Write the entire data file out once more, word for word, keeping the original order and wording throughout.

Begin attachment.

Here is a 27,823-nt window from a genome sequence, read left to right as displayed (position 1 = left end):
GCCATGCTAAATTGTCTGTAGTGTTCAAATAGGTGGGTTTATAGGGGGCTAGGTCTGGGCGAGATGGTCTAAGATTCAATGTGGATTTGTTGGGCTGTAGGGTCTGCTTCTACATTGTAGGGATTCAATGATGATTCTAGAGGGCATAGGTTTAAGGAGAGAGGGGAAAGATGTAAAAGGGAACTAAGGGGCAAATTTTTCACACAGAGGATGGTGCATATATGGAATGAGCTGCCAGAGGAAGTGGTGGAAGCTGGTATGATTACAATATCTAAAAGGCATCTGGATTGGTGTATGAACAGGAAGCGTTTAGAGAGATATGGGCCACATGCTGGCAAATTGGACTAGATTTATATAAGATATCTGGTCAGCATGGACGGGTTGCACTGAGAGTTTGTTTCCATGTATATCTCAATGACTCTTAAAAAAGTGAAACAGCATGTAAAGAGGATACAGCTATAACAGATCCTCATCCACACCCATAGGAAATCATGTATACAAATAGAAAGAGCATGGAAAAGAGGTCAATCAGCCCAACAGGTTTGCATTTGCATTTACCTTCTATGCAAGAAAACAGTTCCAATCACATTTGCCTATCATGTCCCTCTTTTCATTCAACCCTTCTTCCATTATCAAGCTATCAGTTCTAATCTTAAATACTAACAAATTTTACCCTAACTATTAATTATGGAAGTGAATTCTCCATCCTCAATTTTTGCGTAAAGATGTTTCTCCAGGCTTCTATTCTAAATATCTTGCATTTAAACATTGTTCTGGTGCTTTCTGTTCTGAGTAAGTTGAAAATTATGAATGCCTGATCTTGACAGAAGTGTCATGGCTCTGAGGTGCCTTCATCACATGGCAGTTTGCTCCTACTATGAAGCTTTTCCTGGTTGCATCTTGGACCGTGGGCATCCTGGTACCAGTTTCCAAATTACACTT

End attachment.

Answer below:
Here is a 27,823-nt window from a genome sequence, read left to right as displayed (position 1 = left end):
GCCATGCTAAATTGTCTGTAGTGTTCAAATAGGTGGGTTTATAGGGGGCTAGGTCTGGGCGAGATGGTCTAAGATTCAATGTGGATTTGTTGGGCTGTAGGGTCTGCTTCTACATTGTAGGGATTCAATGATGATTCTAGAGGGCATAGGTTTAAGGAGAGAGGGGAAAGATGTAAAAGGGAACTAAGGGGCAAATTTTTCACACAGAGGATGGTGCATATATGGAATGAGCTGCCAGAGGAAGTGGTGGAAGCTGGTATGATTACAATATCTAAAAGGCATCTGGATTGGTGTATGAACAGGAAGCGTTTAGAGAGATATGGGCCACATGCTGGCAAATTGGACTAGATTTATATAAGATATCTGGTCAGCATGGACGGGTTGCACTGAGAGTTTGTTTCCATGTATATCTCAATGACTCTTAAAAAAGTGAAACAGCATGTAAAGAGGATACAGCTATAACAGATCCTCATCCACACCCATAGGAAATCATGTATACAAATAGAAAGAGCATGGAAAAGAGGTCAATCAGCCCAACAGGTTTGCATTTGCATTTACCTTCTATGCAAGAAAACAGTTCCAATCACATTTGCCTATCATGTCCCTCTTTTCATTCAACCCTTCTTCCATTATCAAGCTATCAGTTCTAATCTTAAATACTAACAAATTTTACCCTAACTATTAATTATGGAAGTGAATTCTCCATCCTCAATTTTTGCGTAAAGATGTTTCTCCAGGCTTCTATTCTAAATATCTTGCATTTAAACATTGTTCTGGTGCTTTCTGTTCTGAGTAAGTTGAAAATTATGAATGCCTGATCTTGACAGAAGTGTCATGGCTCTGAGGTGCCTTCATCACATGGCAGTTTGCTCCTACTATGAAGCTTTTCCTGGTTGCATCTTGGACCGTGGGCATCCTGGTACCAGTTTCCAAATTACACTT